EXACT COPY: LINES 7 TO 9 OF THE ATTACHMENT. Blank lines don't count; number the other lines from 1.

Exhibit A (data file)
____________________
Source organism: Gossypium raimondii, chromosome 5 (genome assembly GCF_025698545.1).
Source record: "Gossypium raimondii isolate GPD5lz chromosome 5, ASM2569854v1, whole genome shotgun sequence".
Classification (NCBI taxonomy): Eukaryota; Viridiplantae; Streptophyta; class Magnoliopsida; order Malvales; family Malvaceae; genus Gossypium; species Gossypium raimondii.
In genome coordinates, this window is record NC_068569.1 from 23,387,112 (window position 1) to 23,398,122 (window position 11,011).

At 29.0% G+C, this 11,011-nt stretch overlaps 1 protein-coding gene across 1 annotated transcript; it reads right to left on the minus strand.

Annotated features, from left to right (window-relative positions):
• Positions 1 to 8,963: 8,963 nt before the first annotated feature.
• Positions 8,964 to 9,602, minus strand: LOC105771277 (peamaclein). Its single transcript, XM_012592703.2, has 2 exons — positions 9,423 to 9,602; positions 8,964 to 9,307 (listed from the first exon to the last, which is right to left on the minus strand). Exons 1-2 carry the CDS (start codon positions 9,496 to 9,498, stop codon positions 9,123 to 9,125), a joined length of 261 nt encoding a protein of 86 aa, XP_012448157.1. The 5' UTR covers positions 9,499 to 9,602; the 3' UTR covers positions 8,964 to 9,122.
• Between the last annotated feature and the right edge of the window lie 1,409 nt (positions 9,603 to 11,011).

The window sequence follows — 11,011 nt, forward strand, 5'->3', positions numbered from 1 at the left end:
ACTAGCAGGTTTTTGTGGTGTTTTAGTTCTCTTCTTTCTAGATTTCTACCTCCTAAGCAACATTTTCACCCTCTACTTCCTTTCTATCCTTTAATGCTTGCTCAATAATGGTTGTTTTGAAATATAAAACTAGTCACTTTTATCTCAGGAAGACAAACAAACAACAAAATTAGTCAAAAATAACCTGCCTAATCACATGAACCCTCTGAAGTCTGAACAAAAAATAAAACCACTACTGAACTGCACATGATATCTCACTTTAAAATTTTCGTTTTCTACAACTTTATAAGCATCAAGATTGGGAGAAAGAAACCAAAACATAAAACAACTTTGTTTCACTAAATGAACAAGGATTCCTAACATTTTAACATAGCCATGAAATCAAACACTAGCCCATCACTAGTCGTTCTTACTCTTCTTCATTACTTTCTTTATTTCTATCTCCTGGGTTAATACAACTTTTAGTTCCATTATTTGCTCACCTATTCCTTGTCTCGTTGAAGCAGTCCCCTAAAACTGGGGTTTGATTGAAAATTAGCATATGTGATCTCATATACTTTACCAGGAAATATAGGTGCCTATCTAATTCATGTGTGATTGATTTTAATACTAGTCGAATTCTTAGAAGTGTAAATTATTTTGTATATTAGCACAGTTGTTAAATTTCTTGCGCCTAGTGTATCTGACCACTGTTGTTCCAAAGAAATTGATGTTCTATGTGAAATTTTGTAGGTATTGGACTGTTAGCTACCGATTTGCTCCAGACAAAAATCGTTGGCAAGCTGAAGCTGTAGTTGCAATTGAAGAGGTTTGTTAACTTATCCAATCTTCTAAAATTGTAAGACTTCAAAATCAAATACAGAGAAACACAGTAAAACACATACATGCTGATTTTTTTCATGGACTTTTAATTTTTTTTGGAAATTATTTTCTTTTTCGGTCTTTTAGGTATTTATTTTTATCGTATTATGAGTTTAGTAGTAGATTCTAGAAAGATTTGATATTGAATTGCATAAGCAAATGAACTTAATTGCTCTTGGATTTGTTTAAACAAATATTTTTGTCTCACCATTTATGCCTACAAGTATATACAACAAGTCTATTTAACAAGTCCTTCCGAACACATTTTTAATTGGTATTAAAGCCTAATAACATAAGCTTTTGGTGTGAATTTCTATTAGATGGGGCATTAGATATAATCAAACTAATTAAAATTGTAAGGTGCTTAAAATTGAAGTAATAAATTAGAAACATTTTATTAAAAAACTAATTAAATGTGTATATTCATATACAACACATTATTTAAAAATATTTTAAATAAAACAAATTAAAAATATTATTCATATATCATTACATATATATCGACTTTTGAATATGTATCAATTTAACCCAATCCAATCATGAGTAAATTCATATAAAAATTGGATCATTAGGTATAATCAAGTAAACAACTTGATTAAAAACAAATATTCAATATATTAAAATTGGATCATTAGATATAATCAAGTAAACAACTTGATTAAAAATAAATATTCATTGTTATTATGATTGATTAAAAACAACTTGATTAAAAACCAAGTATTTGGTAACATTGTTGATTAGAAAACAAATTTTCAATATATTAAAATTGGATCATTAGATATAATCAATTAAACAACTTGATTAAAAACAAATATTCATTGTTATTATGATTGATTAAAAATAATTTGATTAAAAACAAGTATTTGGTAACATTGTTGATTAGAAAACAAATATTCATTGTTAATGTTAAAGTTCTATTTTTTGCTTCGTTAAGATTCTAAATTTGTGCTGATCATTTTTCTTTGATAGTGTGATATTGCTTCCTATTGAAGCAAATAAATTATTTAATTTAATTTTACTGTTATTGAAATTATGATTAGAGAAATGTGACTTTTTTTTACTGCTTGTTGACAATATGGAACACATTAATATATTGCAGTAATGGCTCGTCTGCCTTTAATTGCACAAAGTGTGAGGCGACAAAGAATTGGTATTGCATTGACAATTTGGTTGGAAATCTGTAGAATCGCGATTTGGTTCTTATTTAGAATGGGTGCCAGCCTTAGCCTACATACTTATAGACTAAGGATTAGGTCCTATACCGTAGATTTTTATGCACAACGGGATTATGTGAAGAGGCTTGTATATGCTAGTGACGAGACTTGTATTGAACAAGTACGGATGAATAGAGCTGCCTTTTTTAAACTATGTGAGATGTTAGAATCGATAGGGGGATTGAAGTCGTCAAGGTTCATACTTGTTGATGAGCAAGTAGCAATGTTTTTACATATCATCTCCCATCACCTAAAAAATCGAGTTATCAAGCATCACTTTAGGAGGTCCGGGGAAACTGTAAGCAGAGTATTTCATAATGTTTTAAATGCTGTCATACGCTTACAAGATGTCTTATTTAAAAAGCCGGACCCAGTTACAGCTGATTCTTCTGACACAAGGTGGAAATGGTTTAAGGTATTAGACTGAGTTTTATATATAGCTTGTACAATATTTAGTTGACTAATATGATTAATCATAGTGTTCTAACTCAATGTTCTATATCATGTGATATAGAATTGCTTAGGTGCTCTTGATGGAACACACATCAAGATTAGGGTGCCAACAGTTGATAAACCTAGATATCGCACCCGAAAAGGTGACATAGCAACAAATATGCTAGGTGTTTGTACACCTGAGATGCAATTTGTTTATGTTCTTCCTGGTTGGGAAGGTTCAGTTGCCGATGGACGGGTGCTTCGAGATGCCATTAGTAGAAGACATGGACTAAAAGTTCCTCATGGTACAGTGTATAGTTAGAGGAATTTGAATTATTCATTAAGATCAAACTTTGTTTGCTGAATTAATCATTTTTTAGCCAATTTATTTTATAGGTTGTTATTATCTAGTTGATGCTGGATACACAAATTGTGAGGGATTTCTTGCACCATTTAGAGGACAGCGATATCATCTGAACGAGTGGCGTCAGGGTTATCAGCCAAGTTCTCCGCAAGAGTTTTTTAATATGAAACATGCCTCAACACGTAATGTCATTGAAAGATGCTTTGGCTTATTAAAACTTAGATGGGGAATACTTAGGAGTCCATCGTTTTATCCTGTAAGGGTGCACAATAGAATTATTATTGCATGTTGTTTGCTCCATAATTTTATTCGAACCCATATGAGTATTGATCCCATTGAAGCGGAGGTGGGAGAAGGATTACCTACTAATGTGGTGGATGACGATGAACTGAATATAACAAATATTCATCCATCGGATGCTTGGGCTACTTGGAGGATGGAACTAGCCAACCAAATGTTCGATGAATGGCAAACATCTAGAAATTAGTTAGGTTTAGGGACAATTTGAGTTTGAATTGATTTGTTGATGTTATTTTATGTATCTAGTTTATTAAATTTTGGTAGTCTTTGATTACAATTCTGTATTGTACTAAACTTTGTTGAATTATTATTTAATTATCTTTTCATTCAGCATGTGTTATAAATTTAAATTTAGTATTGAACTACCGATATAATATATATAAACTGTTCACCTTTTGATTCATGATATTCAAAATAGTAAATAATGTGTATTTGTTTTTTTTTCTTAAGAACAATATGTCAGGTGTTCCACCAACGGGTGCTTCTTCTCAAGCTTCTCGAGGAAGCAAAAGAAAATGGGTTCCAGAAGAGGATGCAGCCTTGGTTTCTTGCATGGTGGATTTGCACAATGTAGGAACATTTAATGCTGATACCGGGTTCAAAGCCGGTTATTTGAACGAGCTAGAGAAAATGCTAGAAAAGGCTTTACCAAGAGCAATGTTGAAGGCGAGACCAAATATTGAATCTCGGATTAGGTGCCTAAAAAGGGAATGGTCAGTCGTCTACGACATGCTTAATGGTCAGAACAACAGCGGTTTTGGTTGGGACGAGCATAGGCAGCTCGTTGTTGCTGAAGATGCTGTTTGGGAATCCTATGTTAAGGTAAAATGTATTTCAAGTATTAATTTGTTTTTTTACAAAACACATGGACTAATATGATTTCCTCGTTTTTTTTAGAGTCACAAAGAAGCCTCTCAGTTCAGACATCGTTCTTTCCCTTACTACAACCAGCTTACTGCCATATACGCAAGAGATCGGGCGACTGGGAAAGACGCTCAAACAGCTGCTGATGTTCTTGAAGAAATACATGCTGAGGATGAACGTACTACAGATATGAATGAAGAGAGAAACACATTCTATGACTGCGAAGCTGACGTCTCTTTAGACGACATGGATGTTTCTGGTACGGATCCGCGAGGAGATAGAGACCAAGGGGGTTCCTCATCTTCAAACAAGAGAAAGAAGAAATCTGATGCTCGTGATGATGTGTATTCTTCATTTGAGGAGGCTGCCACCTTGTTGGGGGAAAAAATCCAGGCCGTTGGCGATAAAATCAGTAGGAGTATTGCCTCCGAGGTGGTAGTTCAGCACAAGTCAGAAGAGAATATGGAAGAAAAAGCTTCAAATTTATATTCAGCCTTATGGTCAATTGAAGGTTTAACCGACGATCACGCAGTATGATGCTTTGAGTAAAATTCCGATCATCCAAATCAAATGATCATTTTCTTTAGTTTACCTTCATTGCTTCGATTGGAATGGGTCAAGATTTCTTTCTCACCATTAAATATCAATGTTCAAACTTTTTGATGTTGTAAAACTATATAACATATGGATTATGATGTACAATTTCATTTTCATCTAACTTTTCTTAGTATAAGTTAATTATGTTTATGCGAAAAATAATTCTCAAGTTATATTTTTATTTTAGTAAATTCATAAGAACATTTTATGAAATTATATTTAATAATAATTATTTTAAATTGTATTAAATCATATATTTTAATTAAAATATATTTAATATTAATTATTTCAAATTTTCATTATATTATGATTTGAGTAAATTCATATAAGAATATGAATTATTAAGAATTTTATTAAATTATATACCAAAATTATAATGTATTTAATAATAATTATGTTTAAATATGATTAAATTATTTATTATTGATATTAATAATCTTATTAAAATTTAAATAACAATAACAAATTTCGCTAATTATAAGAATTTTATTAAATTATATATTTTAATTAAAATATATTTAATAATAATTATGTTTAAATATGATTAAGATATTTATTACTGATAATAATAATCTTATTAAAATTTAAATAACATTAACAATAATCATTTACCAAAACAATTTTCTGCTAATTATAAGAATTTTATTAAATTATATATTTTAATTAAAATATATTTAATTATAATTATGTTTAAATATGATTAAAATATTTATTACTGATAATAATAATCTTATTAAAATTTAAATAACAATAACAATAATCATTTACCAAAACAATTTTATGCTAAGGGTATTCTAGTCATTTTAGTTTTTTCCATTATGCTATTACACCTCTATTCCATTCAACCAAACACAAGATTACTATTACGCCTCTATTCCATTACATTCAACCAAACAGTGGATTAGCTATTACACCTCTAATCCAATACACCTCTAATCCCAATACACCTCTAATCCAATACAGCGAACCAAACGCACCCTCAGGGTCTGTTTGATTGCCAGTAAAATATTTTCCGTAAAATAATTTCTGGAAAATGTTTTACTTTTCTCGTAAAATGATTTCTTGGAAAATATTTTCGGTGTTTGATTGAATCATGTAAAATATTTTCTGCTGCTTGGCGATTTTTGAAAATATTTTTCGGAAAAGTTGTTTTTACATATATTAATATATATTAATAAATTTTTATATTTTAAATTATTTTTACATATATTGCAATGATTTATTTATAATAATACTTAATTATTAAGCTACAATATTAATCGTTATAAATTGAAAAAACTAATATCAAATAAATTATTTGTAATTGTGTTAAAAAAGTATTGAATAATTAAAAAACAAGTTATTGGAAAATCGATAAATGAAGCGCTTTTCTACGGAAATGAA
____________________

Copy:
• Positions 1 to 8,963: 8,963 nt before the first annotated feature.
• Positions 8,964 to 9,602, minus strand: LOC105771277 (peamaclein). Its single transcript, XM_012592703.2, has 2 exons — positions 9,423 to 9,602; positions 8,964 to 9,307 (listed from the first exon to the last, which is right to left on the minus strand). Exons 1-2 carry the CDS (start codon positions 9,496 to 9,498, stop codon positions 9,123 to 9,125), a joined length of 261 nt encoding a protein of 86 aa, XP_012448157.1. The 5' UTR covers positions 9,499 to 9,602; the 3' UTR covers positions 8,964 to 9,122.
• Between the last annotated feature and the right edge of the window lie 1,409 nt (positions 9,603 to 11,011).